Tuesday, January 27
On the way to the Visitor Center at Organ Pipe Cactus National Monument, I pull into a wayside and let Bridget out of the Perfect Tow Vehicle. After a few minutes of running around, sniffing, and doing her business, she happily consents to being tossed onto the bench seat.
The Visitor Center is bustling with people checking into the campground.
I present my Senior Pass which waives the fee for driving the Ajo Mountain Road 21-mile loop through Organ Pipe. An employee hands me a brochure and explains that the paragraphs correspond to numbered stops along the route. On the way back to Bridget and the Perfect Tow Vehicle, I flip through the brochure. Gee, I know all this stuff. I’ve learned a lot about the Sonoran Desert over the past few winters.
I slide behind the wheel of the PTV.
“Okay, little girl. Let’s do Organ Pipe!”
The road is damp from yesterday’s rain. It doesn’t look like mud will be a problem. I had heard that the road is miserable washboard with lots of loose rocks. So far so good.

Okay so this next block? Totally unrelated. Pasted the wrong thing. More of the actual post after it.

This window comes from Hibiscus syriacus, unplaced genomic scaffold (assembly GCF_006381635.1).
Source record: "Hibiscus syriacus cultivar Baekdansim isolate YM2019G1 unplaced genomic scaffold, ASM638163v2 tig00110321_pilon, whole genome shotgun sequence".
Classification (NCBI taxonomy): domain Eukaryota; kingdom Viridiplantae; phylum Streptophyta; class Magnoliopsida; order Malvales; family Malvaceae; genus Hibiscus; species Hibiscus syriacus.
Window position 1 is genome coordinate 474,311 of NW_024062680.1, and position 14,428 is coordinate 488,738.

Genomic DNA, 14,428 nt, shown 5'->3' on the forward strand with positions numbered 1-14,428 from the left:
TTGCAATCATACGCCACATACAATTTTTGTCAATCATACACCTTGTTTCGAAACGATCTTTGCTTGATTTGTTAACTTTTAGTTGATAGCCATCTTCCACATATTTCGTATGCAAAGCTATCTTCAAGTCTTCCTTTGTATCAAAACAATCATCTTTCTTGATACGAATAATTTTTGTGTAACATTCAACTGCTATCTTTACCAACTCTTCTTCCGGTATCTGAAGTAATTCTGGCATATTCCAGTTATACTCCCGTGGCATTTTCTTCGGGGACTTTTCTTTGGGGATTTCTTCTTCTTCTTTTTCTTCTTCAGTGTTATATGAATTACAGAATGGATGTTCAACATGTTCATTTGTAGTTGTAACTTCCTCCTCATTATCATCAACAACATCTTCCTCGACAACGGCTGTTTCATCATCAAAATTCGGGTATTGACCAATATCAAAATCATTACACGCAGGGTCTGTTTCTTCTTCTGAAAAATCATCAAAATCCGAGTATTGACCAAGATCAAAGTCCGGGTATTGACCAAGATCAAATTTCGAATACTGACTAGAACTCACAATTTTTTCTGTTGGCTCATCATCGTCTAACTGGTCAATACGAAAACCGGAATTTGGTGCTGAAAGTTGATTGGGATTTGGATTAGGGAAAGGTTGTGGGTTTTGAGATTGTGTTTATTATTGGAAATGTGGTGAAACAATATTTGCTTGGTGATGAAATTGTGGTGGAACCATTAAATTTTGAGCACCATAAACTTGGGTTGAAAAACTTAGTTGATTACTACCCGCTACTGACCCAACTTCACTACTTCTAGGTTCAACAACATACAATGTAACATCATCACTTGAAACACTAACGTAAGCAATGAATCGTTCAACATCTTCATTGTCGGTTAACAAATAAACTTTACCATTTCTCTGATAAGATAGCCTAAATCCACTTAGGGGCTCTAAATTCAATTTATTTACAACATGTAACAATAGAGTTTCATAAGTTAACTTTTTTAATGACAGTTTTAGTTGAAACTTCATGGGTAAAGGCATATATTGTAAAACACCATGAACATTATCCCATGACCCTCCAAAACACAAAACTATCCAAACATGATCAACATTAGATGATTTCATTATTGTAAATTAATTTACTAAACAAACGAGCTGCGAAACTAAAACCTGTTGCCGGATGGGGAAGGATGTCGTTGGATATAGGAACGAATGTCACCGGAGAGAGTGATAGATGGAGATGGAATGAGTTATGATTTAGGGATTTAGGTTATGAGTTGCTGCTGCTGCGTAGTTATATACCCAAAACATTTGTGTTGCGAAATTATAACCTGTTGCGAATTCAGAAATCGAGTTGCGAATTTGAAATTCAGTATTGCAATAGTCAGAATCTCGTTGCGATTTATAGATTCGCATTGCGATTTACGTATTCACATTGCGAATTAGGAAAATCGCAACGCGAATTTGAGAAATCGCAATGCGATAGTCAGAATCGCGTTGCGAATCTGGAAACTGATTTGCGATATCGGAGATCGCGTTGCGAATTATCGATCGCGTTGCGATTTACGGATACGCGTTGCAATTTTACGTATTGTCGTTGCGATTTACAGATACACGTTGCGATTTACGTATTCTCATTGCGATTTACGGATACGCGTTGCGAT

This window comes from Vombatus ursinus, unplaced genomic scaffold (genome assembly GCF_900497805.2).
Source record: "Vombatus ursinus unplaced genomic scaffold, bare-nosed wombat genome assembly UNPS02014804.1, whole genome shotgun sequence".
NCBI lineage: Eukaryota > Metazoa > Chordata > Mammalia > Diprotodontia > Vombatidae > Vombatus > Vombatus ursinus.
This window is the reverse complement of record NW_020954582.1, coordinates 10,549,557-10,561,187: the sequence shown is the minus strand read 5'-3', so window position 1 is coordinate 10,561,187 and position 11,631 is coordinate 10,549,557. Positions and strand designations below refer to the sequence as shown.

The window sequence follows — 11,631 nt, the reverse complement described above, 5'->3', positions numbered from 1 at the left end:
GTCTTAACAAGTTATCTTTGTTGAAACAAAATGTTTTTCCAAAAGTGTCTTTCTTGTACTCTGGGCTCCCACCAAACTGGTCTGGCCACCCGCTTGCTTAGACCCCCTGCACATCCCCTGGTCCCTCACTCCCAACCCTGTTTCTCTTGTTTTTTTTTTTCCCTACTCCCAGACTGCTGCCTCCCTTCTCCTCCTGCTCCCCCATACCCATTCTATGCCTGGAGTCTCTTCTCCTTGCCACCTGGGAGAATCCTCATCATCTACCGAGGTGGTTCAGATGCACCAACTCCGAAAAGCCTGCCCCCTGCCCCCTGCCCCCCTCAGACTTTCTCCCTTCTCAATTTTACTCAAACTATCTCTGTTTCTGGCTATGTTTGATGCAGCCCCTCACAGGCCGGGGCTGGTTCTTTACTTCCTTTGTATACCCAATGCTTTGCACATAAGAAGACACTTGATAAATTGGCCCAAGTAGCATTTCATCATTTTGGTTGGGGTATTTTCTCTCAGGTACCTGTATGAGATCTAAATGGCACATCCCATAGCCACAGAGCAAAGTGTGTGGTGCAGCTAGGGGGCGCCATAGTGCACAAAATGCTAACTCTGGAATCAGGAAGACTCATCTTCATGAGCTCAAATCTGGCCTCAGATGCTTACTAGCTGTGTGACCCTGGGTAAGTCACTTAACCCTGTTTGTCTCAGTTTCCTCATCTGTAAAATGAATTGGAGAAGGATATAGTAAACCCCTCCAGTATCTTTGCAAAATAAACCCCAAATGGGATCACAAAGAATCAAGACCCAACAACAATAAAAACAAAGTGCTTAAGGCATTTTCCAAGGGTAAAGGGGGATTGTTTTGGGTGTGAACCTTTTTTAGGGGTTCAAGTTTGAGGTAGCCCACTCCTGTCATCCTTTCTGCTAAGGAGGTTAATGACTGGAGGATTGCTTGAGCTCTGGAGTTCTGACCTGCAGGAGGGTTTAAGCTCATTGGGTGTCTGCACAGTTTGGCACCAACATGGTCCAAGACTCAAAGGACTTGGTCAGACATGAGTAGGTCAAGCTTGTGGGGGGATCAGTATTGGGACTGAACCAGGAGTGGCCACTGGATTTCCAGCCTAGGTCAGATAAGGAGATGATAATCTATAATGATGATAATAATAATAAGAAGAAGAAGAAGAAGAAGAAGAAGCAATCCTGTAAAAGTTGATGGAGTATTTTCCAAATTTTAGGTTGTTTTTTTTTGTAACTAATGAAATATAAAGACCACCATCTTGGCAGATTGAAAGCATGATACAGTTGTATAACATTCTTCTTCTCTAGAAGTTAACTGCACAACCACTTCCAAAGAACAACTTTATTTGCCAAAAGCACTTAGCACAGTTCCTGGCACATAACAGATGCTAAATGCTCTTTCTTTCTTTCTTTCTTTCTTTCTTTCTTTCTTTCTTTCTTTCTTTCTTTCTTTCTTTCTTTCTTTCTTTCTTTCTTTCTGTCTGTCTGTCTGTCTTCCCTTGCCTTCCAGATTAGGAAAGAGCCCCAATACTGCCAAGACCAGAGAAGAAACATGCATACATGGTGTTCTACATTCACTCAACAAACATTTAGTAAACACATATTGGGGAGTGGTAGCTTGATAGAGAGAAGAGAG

“What good timing, eh, Bridge? The road has been scraped in anticipation of our arrival.”
The road narrows, curves, goes up and down and around and climbs as we wind our way through Diablo Canyon and around massive promontories. I need to pay attention to the road and skip photographing some of the most dramatic landscapes.
The clouds conceal craggy mountains in the background.
Bridget is curled up in her bed. I know if I park and get out, she’ll jump up with alarm. Instead of parking at the picnic area, I capture the arch by slowing to a stop in the road and quickly pointing the camera from my window.
Bridget is a good girl the entire drive.
She doesn’t whine or fuss. As I drive the PTV up the lane to the Best Little Trailer waiting among the saguaros, Bridget wakes up from her nap.
“We’re home, honey. Wasn’t that fun?”
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